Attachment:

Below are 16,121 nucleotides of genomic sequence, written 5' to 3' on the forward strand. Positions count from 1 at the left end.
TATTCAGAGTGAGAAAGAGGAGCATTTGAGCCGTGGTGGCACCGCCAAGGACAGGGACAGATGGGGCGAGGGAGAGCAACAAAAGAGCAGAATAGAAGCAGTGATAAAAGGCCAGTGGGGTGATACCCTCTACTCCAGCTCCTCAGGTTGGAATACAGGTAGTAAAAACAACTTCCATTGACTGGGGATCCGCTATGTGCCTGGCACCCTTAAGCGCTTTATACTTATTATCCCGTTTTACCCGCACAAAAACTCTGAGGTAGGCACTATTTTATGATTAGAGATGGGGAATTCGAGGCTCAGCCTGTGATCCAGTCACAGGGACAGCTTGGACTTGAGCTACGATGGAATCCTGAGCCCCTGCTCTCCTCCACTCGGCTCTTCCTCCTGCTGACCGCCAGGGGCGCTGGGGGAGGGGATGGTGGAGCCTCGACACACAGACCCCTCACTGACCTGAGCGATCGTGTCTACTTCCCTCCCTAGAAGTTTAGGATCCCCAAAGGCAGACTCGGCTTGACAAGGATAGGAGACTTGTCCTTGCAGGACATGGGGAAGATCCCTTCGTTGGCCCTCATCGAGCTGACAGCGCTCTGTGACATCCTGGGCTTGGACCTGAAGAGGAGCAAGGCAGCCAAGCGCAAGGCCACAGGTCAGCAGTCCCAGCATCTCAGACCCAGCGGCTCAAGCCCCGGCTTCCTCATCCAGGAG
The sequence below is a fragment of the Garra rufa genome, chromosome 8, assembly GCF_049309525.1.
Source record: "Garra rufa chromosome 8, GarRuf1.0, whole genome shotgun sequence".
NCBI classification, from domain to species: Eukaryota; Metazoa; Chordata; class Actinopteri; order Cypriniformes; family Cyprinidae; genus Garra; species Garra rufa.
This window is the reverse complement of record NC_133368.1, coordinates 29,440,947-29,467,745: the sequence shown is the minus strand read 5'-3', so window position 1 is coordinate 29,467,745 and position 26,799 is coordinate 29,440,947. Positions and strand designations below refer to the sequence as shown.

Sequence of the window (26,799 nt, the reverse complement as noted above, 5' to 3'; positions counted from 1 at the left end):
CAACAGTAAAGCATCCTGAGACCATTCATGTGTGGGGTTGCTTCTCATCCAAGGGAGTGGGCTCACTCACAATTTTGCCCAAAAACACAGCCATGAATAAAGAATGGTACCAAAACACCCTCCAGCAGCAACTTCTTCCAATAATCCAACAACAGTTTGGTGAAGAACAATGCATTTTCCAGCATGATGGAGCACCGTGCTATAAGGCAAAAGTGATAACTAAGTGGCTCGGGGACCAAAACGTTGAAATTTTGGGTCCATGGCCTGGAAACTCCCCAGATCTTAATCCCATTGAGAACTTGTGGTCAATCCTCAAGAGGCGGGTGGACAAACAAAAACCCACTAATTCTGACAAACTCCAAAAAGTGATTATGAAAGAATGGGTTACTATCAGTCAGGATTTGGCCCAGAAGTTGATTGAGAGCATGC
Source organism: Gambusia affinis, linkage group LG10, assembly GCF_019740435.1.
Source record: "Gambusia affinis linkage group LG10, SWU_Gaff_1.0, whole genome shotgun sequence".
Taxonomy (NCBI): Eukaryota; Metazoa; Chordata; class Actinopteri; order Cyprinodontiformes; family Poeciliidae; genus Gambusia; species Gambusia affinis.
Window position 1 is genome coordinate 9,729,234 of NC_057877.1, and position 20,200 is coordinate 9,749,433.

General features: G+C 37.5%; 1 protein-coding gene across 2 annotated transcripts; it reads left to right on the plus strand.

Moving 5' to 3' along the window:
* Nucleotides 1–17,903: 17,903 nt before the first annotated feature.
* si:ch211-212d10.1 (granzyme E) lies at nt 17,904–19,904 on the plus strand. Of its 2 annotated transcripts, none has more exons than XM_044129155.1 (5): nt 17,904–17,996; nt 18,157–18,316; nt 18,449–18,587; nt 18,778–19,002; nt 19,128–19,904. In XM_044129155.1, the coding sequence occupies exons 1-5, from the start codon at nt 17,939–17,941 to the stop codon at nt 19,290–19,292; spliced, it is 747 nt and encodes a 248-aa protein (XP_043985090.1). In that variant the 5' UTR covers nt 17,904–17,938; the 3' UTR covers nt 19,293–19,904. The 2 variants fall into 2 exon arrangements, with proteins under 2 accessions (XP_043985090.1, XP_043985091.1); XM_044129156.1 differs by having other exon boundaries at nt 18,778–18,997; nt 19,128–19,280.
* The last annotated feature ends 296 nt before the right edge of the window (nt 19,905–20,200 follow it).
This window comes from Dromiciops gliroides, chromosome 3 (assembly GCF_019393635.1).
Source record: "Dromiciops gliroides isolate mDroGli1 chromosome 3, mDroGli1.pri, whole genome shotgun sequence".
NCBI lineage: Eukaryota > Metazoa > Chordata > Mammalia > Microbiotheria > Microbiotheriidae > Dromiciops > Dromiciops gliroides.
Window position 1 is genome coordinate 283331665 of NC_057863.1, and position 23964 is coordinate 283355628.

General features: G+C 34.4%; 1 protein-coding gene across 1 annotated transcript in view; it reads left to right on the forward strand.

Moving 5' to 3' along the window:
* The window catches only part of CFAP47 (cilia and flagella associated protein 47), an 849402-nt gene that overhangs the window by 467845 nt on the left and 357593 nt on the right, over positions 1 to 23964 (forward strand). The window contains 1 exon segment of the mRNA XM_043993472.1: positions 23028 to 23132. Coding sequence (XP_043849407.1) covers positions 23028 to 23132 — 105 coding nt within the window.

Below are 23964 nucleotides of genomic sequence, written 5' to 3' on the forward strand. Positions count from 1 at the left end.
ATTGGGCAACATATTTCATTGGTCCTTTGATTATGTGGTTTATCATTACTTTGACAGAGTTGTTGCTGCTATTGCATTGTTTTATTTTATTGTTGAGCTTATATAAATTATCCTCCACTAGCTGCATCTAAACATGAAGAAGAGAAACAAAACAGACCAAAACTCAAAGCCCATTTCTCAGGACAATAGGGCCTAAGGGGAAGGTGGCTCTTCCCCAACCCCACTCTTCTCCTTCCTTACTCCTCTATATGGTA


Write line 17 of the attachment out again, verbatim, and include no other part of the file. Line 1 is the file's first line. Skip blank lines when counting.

* The last annotated feature ends 296 nt before the right edge of the window (nt 19,905–20,200 follow it).